Early Thai Religion

Ven. Tantra troyoga at YAHOO.COM
Sat May 20 06:28:11 UTC 2000

Thanks to Steven Hodge, who wrote:

1. "Is this the same pace as Suvar.na-dviipa? I have
always understood from Buddhist and other sources that
this is an old name for Sumatra."

It is my understanding that Survar.nabhuumi applied to
the whole of what is also considered Greater Overseas
India, comprising Kambuja-deZa, Sumatra, Malaya and
the other Indonesian island states

2. "There was also a Kaambuja to the north of India --
this is possibly the one included among the 16

You could well be right there. But I am recalling (by
memory) R.C. Majumdar, _Kambuja-deZa, or An Ancient
Hindu Colony in Cambodia_, published as the Sir
William Meyer Lectures 1942-43 (University of Madras,

To examine Early Thai Religion, one needs to study
Early Cambodia where Indianization began no later than
the 1st century CE, coinciding with the prosperous
kingdom of Funan. This early Funanese dominion spread
across what would today be the southern part of
Cambodia and the Mekong Delta. Its wealth came mainly
from maritime trade. It was favorably positioned at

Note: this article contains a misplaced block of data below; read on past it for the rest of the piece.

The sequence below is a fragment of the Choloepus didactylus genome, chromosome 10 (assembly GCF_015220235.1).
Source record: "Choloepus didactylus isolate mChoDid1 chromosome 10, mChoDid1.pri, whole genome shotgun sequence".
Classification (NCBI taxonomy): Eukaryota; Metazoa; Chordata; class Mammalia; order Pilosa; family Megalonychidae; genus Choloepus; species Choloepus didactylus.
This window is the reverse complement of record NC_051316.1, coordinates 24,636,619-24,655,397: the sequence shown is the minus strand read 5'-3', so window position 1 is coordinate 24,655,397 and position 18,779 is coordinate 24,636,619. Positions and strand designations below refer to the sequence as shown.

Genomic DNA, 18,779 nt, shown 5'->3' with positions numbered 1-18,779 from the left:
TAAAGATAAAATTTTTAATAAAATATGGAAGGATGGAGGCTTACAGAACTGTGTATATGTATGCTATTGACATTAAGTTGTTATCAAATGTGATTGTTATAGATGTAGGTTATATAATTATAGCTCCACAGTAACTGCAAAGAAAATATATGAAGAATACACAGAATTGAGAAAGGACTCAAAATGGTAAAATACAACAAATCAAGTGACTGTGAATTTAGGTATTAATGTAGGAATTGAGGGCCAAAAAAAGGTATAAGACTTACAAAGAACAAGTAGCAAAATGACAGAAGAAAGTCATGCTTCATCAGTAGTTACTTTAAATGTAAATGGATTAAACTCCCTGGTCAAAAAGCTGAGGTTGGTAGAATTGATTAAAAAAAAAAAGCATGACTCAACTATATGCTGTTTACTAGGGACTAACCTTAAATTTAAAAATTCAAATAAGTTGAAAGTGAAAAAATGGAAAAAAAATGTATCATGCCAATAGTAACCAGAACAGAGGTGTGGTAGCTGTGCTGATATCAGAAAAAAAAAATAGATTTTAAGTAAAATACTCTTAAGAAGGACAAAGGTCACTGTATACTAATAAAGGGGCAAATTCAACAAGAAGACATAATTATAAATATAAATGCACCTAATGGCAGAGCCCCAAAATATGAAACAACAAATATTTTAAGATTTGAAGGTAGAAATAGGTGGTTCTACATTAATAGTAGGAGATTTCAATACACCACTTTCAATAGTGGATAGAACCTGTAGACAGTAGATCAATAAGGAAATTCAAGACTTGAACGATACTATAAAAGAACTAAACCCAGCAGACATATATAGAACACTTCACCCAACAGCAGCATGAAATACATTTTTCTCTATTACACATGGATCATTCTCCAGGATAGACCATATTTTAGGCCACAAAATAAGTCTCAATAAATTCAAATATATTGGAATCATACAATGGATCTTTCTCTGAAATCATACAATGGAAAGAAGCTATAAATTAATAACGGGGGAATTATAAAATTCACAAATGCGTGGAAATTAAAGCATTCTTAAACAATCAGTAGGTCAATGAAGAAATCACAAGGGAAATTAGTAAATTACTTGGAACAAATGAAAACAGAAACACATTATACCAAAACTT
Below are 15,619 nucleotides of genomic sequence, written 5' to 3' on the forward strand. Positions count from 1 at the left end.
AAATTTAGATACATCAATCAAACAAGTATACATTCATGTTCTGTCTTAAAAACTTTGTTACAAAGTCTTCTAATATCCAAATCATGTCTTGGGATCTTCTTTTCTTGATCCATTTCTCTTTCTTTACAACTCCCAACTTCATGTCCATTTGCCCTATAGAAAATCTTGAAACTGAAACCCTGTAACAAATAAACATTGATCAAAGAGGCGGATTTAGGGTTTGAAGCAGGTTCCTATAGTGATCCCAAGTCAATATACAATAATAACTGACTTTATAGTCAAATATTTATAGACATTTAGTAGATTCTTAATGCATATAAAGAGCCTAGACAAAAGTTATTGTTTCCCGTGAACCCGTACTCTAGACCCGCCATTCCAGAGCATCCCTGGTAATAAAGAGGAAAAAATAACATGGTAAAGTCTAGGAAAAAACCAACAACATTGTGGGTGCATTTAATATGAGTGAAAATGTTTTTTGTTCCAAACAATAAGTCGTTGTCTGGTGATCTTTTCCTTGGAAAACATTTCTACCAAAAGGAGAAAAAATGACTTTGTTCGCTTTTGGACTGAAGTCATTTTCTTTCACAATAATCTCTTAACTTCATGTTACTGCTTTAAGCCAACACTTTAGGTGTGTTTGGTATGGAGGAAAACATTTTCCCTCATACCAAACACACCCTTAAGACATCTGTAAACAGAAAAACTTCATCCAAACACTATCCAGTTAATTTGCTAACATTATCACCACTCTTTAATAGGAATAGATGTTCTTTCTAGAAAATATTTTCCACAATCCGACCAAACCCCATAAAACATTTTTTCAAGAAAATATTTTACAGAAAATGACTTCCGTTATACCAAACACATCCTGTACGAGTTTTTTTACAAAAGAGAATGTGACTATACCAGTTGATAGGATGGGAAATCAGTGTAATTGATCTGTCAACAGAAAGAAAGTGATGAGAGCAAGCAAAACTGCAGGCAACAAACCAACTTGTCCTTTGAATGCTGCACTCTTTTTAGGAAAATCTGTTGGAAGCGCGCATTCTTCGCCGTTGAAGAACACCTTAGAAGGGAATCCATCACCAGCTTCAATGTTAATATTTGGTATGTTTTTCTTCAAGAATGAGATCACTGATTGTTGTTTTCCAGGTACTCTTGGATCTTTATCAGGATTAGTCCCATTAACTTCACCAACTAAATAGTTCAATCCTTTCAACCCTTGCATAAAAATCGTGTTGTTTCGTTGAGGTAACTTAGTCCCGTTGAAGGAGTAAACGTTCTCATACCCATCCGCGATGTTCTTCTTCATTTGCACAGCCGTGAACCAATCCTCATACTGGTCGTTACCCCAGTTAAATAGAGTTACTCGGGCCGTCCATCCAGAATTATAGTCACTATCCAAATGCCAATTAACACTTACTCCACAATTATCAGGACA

the crossroads of the ancient world�s major sea routes
that linked the Mediterranean with the China Sea.
Commercial exchanges with Rome are certain, and by
implication Egypt too. Roman coins of Antonius the
Pious, dated 152, and others representing Marcus
Aurelius have been found at excavation sites. Eight
centuries later the Angkorian Empire rose, with its
center at the Great Temple City of Angkor Vat.

The complete historical movement of the Khmer kings
extended more than a thousand years until its eventual
decline in the 13th century. Still, in its heyday,
Khmer Civilization spread to eclipse nearly the entire
Indo-Chinese peninsula from the Bay of Bengal to the
China Sea. Its rulers bore Hindu, or Vedic names such
as Har.savarma.n, Jayavarma.n, YaZovarma.n and
Suuryavarma.n. They learned the elements of classical
Sanskrit and introduced many of its forms into their
own High Khmer language. These facts reflect an
intense assimilation of Braahmanical-Vedic culture.
Yet the thoroughness in which this culture was
imported and absorbed into the fields of literature,
science, art and religion cannot be explained by
Cambodia�s intimate connection with Motherland India
alone. Such marked propagation was also due to the
flourishing numbers of cultural institutions,
conservatories, and diverse ascetic hermitages
(aaZrama) that spread across the country. Cambodian
rulers themselves were responsible for maintaining
these citadels of Indian civilization.

Best wishes,
Ven. Tantra

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